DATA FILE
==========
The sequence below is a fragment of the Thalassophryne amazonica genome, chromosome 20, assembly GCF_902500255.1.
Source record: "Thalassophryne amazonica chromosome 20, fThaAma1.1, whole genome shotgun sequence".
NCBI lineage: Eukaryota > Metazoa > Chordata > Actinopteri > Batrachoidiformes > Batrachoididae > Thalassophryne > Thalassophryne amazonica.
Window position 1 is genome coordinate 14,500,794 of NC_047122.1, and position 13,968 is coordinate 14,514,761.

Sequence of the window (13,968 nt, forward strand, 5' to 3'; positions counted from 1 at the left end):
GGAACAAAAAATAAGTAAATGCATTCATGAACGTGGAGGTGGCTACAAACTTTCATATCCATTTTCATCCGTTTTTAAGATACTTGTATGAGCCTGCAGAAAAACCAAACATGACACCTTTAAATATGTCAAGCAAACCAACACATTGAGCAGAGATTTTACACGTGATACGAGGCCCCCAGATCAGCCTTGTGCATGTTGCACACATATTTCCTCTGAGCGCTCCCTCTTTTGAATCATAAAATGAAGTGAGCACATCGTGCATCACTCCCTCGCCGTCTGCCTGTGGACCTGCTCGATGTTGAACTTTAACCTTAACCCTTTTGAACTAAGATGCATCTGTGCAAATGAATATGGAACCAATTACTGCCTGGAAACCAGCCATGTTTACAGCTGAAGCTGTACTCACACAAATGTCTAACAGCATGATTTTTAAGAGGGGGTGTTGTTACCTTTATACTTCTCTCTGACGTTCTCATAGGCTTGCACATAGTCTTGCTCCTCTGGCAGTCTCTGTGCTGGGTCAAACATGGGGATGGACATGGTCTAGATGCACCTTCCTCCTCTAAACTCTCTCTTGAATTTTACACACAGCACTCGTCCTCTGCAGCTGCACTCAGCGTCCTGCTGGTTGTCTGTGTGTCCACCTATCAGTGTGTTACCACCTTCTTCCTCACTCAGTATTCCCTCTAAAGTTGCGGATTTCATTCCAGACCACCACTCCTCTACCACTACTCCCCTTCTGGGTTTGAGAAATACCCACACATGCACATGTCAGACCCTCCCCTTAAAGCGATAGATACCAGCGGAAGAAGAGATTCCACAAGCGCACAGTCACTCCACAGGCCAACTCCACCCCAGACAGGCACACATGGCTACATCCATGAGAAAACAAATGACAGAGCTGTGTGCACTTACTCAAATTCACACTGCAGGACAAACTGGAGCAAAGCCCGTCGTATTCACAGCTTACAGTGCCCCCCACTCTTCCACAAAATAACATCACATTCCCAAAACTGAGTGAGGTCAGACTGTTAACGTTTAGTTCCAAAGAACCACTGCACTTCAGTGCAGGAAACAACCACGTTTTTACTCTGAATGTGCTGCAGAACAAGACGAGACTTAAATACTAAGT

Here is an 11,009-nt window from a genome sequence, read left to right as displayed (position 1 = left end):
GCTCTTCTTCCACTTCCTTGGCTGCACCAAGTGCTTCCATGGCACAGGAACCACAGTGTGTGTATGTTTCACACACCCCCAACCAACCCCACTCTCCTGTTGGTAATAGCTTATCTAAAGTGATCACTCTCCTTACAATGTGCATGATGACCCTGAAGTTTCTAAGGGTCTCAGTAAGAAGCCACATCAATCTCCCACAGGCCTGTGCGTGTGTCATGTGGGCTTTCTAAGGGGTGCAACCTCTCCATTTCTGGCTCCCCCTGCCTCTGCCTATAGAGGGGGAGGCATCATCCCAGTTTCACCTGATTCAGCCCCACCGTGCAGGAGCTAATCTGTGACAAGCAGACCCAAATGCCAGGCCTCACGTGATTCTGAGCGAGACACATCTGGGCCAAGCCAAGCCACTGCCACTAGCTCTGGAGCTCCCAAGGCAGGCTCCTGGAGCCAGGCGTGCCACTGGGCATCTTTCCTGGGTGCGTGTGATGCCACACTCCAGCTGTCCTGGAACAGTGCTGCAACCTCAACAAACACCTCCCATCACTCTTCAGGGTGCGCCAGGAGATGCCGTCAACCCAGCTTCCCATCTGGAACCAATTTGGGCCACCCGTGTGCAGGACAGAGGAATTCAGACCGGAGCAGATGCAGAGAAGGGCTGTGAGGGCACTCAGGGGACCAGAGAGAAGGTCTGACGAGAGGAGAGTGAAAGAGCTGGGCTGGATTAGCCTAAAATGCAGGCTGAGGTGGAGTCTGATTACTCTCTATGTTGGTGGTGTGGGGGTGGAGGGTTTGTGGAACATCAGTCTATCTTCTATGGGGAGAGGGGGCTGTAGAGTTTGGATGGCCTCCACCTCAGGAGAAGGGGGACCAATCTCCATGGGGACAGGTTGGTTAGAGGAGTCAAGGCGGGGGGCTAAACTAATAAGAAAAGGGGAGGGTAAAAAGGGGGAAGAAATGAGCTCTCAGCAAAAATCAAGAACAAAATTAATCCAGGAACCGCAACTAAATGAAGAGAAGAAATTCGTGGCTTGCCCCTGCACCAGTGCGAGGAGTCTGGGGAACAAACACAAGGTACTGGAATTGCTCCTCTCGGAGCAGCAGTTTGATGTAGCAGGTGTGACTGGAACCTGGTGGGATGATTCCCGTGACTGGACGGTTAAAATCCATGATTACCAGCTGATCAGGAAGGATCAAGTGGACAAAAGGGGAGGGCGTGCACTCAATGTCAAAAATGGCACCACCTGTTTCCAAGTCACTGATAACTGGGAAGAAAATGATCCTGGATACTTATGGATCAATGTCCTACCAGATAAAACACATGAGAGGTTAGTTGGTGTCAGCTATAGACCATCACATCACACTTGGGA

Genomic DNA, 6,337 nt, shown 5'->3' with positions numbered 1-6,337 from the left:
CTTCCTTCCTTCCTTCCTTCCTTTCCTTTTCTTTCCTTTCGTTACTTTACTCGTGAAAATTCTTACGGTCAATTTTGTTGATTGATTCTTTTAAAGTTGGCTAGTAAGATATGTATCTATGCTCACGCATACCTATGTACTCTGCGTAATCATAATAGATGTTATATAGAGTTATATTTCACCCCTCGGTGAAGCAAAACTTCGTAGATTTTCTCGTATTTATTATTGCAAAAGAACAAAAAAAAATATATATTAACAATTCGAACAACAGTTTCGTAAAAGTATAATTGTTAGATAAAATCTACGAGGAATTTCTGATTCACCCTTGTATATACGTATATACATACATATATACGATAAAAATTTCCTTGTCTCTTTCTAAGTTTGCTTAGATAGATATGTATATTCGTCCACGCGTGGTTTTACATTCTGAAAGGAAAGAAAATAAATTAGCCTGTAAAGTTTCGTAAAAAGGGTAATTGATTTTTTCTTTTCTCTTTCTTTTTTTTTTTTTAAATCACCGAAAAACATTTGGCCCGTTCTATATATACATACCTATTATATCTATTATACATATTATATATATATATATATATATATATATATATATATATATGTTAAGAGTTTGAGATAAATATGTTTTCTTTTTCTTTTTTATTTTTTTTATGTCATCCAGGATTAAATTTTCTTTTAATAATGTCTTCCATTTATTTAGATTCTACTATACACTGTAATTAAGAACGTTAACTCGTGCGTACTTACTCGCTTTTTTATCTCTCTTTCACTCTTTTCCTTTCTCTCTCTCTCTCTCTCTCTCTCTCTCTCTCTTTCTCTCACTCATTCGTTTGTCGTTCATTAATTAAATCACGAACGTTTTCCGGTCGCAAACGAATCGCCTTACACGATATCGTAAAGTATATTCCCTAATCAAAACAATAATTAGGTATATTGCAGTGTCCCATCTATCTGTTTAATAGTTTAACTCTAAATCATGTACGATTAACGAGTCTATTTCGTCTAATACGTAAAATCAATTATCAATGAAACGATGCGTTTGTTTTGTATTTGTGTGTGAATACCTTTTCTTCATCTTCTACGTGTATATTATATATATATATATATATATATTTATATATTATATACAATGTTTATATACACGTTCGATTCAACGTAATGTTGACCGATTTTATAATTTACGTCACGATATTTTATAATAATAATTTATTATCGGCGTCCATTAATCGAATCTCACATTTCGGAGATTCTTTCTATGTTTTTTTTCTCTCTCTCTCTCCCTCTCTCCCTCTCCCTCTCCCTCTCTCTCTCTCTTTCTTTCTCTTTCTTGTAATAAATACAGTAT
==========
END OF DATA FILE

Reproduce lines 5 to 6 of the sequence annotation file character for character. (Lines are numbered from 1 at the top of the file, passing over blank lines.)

Sequence of the window (13,968 nt, forward strand, 5' to 3'; positions counted from 1 at the left end):
GGAACAAAAAATAAGTAAATGCATTCATGAACGTGGAGGTGGCTACAAACTTTCATATCCATTTTCATCCGTTTTTAAGATACTTGTATGAGCCTGCAGAAAAACCAAACATGACACCTTTAAATATGTCAAGCAAACCAACACATTGAGCAGAGATTTTACACGTGATACGAGGCCCCCAGATCAGCCTTGTGCATGTTGCACACATATTTCCTCTGAGCGCTCCCTCTTTTGAATCATAAAATGAAGTGAGCACATCGTGCATCACTCCCTCGCCGTCTGCCTGTGGACCTGCTCGATGTTGAACTTTAACCTTAACCCTTTTGAACTAAGATGCATCTGTGCAAATGAATATGGAACCAATTACTGCCTGGAAACCAGCCATGTTTACAGCTGAAGCTGTACTCACACAAATGTCTAACAGCATGATTTTTAAGAGGGGGTGTTGTTACCTTTATACTTCTCTCTGACGTTCTCATAGGCTTGCACATAGTCTTGCTCCTCTGGCAGTCTCTGTGCTGGGTCAAACATGGGGATGGACATGGTCTAGATGCACCTTCCTCCTCTAAACTCTCTCTTGAATTTTACACACAGCACTCGTCCTCTGCAGCTGCACTCAGCGTCCTGCTGGTTGTCTGTGTGTCCACCTATCAGTGTGTTACCACCTTCTTCCTCACTCAGTATTCCCTCTAAAGTTGCGGATTTCATTCCAGACCACCACTCCTCTACCACTACTCCCCTTCTGGGTTTGAGAAATACCCACACATGCACATGTCAGACCCTCCCCTTAAAGCGATAGATACCAGCGGAAGAAGAGATTCCACAAGCGCACAGTCACTCCACAGGCCAACTCCACCCCAGACAGGCACACATGGCTACATCCATGAGAAAACAAATGACAGAGCTGTGTGCACTTACTCAAATTCACACTGCAGGACAAACTGGAGCAAAGCCCGTCGTATTCACAGCTTACAGTGCCCCCCACTCTTCCACAAAATAACATCACATTCCCAAAACTGAGTGAGGTCAGACTGTTAACGTTTAGTTCCAAAGAACCACTGCACTTCAGTGCAGGAAACAACCACGTTTTTACTCTGAATGTGCTGCAGAACAAGACGAGACTTAAATACTAAGT